• 8
    icarus
    Posted November 14, 2012 at 9:43 pm | Permalink

    Re:-StickShaker
    I never knew that green house gases stay within the emitting countries borders???????

  • 9
    StickShaker
    Posted November 14, 2012 at 11:34 pm | Permalink

    Thats an astute observation there icarus – no doubt they dont. I think the issue here is that not all countries see taxation as the solution to emissions and no doubt others dont even see emissions as a problem – not trying to defend that position but merely highlighting the massive divergence of opinion in the international arena.

    The massive improvements in the efficiency in turbine engines and aircraft design over the last 40 years have been largely driven by the escalation of oil prices from $30/barrel to in excess of $100/barrel rather than by any form of taxation. I don’t see Pratt & Witney, GE or Rolls Royce increasing their budgets for R&D just because the EU imposes a tax on aviation, the engine manufaturers are pushing the boundaries as it is.

  • 10
    Posted November 15, 2012 at 2:55 am | Permalink

    Stickshaker: if I’m Country X, I have an absolute right to refuse you entry to my territory (aside from diplomats, refugees, etc). If I say you can only come into my territory if you pay me an amount of money based on some arbitrary criterion I’ve made up, then that’s absolutely my business and is absolutely not an erosion of your sovereignty. It might be a bad strategic idea, to the extent that it pisses you off/deters you from visiting at all/encourages you to retaliate, but the suggestion that it has anything at all to do with your sovereignty isn’t true. Sovereignty *means* that Country X has the right to be as stupid as it likes in how it deals with people entering it, and that you have the right to do the same to people from Country X.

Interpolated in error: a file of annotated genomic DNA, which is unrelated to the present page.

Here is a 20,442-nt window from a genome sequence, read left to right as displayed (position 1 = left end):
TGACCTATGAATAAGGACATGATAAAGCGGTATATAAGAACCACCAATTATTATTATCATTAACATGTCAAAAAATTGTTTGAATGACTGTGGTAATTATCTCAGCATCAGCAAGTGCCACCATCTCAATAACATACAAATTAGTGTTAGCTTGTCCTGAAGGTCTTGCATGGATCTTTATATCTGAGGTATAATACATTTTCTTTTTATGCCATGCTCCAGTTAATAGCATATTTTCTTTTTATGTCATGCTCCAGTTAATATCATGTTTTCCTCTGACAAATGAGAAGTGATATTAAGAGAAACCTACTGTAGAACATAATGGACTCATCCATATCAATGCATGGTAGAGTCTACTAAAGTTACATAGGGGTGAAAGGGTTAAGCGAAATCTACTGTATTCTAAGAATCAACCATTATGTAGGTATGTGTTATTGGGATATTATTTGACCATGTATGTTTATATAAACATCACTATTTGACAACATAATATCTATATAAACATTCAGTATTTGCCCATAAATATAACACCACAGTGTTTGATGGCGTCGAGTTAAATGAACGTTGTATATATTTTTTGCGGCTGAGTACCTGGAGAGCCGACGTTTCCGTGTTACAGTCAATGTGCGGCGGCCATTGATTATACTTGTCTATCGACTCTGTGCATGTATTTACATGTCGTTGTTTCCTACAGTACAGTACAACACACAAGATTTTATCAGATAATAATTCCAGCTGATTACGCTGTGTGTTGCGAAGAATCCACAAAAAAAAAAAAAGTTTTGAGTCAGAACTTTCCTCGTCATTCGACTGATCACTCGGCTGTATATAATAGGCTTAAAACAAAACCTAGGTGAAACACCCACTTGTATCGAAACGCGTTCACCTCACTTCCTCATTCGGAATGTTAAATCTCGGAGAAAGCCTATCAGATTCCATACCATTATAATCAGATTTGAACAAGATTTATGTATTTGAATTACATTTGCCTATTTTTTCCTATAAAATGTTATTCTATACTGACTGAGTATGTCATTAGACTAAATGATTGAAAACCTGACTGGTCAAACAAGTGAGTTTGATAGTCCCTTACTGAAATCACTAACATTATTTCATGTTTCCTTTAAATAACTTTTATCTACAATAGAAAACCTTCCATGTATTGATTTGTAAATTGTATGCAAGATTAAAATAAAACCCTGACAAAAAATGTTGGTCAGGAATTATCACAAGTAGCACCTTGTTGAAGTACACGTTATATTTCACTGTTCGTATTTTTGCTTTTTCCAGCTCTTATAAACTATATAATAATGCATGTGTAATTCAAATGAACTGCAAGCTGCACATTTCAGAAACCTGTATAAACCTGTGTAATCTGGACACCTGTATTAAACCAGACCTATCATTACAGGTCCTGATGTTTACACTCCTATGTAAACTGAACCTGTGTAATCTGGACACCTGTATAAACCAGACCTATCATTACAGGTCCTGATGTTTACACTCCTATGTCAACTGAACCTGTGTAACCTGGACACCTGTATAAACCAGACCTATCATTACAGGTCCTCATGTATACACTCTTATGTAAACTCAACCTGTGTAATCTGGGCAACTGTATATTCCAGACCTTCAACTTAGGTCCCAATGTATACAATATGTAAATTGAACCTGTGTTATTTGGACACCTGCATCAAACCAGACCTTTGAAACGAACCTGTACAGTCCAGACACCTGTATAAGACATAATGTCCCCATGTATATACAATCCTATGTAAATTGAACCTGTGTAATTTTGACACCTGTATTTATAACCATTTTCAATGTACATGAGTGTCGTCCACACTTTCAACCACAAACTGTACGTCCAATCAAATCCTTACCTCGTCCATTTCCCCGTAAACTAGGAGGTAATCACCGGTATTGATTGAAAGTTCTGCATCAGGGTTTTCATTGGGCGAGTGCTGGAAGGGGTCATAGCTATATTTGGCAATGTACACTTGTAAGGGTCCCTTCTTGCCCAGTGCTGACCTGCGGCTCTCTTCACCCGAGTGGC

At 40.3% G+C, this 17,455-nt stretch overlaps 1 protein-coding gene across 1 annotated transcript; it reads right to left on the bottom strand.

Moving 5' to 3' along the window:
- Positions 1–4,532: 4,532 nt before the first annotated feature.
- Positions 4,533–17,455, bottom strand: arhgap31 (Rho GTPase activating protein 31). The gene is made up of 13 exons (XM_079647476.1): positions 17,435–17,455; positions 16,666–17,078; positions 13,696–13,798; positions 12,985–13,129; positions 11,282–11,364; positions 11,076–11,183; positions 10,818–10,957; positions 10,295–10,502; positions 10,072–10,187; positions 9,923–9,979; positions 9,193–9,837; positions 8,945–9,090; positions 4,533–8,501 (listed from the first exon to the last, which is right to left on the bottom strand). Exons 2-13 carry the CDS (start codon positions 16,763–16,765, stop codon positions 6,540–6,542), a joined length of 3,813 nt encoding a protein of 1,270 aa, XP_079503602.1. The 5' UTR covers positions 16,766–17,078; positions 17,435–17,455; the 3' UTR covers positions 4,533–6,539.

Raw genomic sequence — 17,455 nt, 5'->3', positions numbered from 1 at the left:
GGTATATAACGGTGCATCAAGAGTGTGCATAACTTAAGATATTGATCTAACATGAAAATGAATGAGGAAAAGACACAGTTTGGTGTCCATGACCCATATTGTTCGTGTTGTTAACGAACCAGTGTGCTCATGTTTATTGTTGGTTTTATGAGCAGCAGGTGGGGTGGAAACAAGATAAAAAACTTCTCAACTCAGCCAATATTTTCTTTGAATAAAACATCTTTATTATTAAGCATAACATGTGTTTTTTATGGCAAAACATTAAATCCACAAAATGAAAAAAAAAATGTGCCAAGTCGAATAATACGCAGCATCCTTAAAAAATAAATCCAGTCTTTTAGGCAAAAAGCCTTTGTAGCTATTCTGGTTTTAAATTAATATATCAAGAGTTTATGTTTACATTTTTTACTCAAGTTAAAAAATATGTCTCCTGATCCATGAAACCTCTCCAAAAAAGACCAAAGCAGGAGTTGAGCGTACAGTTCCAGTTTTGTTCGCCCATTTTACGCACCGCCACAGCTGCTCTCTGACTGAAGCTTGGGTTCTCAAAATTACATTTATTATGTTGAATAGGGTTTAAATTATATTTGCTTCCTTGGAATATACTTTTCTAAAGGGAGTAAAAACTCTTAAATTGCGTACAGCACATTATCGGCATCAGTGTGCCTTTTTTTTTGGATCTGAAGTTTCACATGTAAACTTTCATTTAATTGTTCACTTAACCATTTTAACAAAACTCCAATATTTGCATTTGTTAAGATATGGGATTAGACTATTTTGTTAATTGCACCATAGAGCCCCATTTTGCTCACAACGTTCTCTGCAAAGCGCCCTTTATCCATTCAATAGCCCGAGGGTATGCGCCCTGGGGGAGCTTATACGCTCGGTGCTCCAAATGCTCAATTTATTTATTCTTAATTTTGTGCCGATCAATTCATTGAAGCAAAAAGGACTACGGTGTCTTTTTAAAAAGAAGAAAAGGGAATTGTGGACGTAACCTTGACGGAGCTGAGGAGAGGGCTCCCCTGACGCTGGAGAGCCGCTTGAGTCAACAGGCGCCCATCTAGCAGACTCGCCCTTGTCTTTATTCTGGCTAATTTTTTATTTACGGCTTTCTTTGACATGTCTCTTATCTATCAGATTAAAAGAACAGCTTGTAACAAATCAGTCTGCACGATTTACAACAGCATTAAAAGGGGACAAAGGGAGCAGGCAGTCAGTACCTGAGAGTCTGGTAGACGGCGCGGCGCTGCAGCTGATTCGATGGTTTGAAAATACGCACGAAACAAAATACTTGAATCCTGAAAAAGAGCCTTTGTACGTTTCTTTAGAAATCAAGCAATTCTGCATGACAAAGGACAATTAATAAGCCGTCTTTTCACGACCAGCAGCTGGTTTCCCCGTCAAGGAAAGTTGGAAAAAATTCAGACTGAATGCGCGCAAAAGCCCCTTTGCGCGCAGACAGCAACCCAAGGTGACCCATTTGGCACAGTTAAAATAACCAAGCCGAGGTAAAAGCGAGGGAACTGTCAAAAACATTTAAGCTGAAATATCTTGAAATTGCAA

Icarus: what the vast majority of people use in general life is completely irrelevant, because there’s no correlation at all between “how tall am I” and “how have I been trained to fly this plane?”. In that context, FL is best viewed as an arbitrary unit for pilots and ATC, which has no relation to anything in the real world, and which there’s no reason to change and a fair amount of risk in changing.

  • 11
    StickShaker
    Posted November 15, 2012 at 2:54 pm | Permalink

    johnb78: You have essentially described the ingredients of a trade war. If your arbitary criterion is assessed upon what others do in their own country or within international jurisdiction then you have a problem. If your country X depends upon international trade for its wellbeing it would rapidly find itself very isolated and the subject of retaliatory action by trading partners.
    When EU found itself up against the whole world if finally dawned on them that it might not be a good idea.

  • 12
    Posted November 15, 2012 at 6:20 pm | Permalink

    Stickshaker: yes, I agree wholeheartedly. It’s the incorrect use of “sovereignty” as opposed to “doing something which isn’t in your interests because it annoys people whose goodwill you depend on” that I was objecting to.

  • 13
    StickShaker
    Posted November 15, 2012 at 7:58 pm | Permalink

    johnb78: I agree the term sovereignty is much abused, misused and subject to perception. However, if the EU had used more care they may have come up with a formulae that didn’t get under everyone else’s skin. And yes, this irritating need to get along and co-operate in a global environment can somewhat blunt your intentions.